The noble Baroness, Lady Whitaker, and my noble friend Lady Northover mentioned corruption. I noticed that the Labour Party manifesto gave a commitment to "zero tolerance of corruption". It stated:

Again, I look forward to proposals from the Government to ensure that that is tightened up. Half of the offshore financial centres in the world are under British sovereignty. There is much that Her Majesty's Government could do to tighten up the corruption which leads to money flowing from those to whom we give aid or the transfer of royalties back to institutions which are under British financial regulation.

I want to talk about the underlying link between foreign policy as a whole and our national identity, because that is the problem with our foreign policy. We do not know who we are, what we think our place is in the world, where we think we belong and who our natural partners and neighbours are, as opposed to our natural rivals, indeed, enemies.

Identity politics will be a central issue in British politics for the next five years. Externally, the issues will be whether we see ourselves as European or a part of the Anglosphere and whether we see ourselves as open to a dialogue with Islam or caught up in a war
 
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against Islam. I have spent much of the past five weeks working in constituencies which have substantial populations of British Muslims and I am conscious that that is a debate about ourselves, not just about foreign policy.

We must also be concerned about our openness to Asia and Africa. That also comes home to us on the doorstep and in our cities. We are torn—as we particularly saw in the Conservative election campaign—between the benefits of diversity in renewing our cities and renewing British culture and the fears of a loss of Englishness. Above all, the fear of loss of identity is an English fear.

The noble Lord, Lord Howell, talked about the need to make closer links with Asia. Happily, our south Asian population does well in promoting British trade with south Asia, working on both sides. However, although we have substantial Japanese and Chinese communities in British cities and universities, we do far less trade with east Asia than does Germany or even France. That represents an underlying confusion and hesitation about what kind of country we want to be and how we see ourselves in the world. I do not buy the argument about Britain being more international than our continental partners. In many ways, we are more parochial than some of them.

The greatest unresolved issue remains Europe versus America. I strongly agree with Tim Garton Ash and others who say that we are still operating under the shadow of Churchill and his view of the English speaking peoples, which is where we belong, with an ambivalent commitment to continental Europe. That is buried in our past of the Protestant Anglo-Saxons versus the Catholic authoritarian Continent.

As Prime Ministers, Edward Heath and Harold Wilson took us into the European Community but did not manage to root us in Europe. When Mrs Thatcher became Prime Minister, there were many on the Continent and some here who thought that it was splendid to have someone who had no prejudices against European co-operation. Indeed, in her last year as Prime Minister, she attempted to tackle the question of who we think we are, setting up a committee, to which Lord Russell and I acted as advisers, to redefine British identity through the history syllabus as taught in what she thought of as British schools, only to discover that the English and Welsh ministries of education did not have power to tell Scottish schools what history to teach.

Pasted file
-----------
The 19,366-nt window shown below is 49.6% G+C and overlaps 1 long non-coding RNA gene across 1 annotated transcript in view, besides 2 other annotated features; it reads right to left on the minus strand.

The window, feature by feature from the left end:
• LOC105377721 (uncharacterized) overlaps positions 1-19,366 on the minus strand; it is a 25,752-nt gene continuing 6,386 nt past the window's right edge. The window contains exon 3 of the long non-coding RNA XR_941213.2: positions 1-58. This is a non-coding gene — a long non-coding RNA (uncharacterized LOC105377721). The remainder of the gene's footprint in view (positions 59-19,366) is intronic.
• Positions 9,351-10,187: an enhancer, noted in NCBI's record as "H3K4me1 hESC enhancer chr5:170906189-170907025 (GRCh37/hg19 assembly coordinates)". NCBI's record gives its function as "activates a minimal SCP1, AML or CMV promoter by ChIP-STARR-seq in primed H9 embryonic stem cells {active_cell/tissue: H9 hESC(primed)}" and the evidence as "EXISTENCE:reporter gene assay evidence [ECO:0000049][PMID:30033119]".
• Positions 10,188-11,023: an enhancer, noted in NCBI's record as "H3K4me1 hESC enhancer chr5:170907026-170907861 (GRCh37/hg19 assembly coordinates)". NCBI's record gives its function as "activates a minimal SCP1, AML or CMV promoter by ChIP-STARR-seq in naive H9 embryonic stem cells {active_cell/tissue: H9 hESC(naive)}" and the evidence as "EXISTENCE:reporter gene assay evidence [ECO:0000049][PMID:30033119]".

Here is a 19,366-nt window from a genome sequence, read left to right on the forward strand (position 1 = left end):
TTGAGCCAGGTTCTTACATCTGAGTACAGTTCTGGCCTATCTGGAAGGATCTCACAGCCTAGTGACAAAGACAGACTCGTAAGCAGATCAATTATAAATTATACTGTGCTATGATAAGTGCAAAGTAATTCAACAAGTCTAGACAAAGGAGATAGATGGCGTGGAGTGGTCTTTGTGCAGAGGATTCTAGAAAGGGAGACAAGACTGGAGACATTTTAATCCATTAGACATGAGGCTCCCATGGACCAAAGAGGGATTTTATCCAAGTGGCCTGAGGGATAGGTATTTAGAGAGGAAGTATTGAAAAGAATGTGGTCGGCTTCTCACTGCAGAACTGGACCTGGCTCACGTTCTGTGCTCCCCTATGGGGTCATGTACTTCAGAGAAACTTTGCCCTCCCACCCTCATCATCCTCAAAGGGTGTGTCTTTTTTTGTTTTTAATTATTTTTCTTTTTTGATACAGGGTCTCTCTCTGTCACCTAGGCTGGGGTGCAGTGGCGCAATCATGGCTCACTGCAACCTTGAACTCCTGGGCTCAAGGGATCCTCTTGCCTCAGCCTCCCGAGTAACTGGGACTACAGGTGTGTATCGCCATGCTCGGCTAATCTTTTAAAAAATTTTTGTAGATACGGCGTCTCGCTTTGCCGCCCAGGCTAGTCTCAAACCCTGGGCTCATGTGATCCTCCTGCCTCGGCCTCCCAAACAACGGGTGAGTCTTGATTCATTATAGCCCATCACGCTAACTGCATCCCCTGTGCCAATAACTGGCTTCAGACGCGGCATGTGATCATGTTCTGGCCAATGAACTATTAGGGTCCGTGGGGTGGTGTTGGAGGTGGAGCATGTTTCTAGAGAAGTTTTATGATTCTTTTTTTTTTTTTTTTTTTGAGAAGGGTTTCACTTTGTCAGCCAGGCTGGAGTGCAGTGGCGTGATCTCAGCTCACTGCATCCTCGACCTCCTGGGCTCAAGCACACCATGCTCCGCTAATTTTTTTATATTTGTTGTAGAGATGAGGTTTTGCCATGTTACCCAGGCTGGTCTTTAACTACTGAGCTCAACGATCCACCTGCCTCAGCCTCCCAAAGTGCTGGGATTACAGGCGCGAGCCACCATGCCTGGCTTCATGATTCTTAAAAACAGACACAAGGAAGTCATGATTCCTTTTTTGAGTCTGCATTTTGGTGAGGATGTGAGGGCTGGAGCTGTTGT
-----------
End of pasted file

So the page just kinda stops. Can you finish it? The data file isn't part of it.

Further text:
When John Major became Prime Minister, he said that he wanted to take Britain to the heart of Europe and was then driven backwards to the fringe. When the current new Labour Government came in there was a lot of brave talk about leadership in Europe, being at the centre of Europe and also, of course, of Britain serving as a trans-Atlantic bridge, a pivot or a balance. In turn, this Government have taken a similar drift back from European commitment to following the lead from Washington.

That is not to pretend that the EU itself is in good shape. Today, we have heard different opinions on the constitutional treaty. I, on the whole, agreed more strongly with the sentiments expressed by the noble
 
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Lords, Lord Hannay and Lord Williamson, and others. But whatever happens about the constitutional treaty, there is an underlying crisis within the EU of direction and a loss of direction. Part of it is the failure to adjust to the recent enlargement, which has transformed the nature of European integration.

I was pleased to hear the speech from the noble Lord, Lord Biffen, always one of the most intelligent critics of European integration, on the extent to which the current enlargement and pressures for future enlargement raise questions that many current governments are not prepared to address. There has been a huge failure of leadership within the European institutions, and in France, Germany and Italy, to talk about how we define the priorities for an EU of 25, which is about to become one of 27, 28 and in time of 30.

But the British Government cannot escape their share of responsibility. The indirection of British policy, the absence of constructive criticism, of attempts to build coherent coalitions, to persuade people and follow through British initiatives, is also a major part of the problem. Part of it has been that, like education policy, European policy has been run from No. 10 rather than from a particular department. It used to be said of President Mitterrand of France that when he was ill France did not have a foreign policy. I have often felt about Britain's European policy that when Mr Blair was in Washington or preoccupied with other things, we did not have a European policy. We certainly have not had a consistent European policy.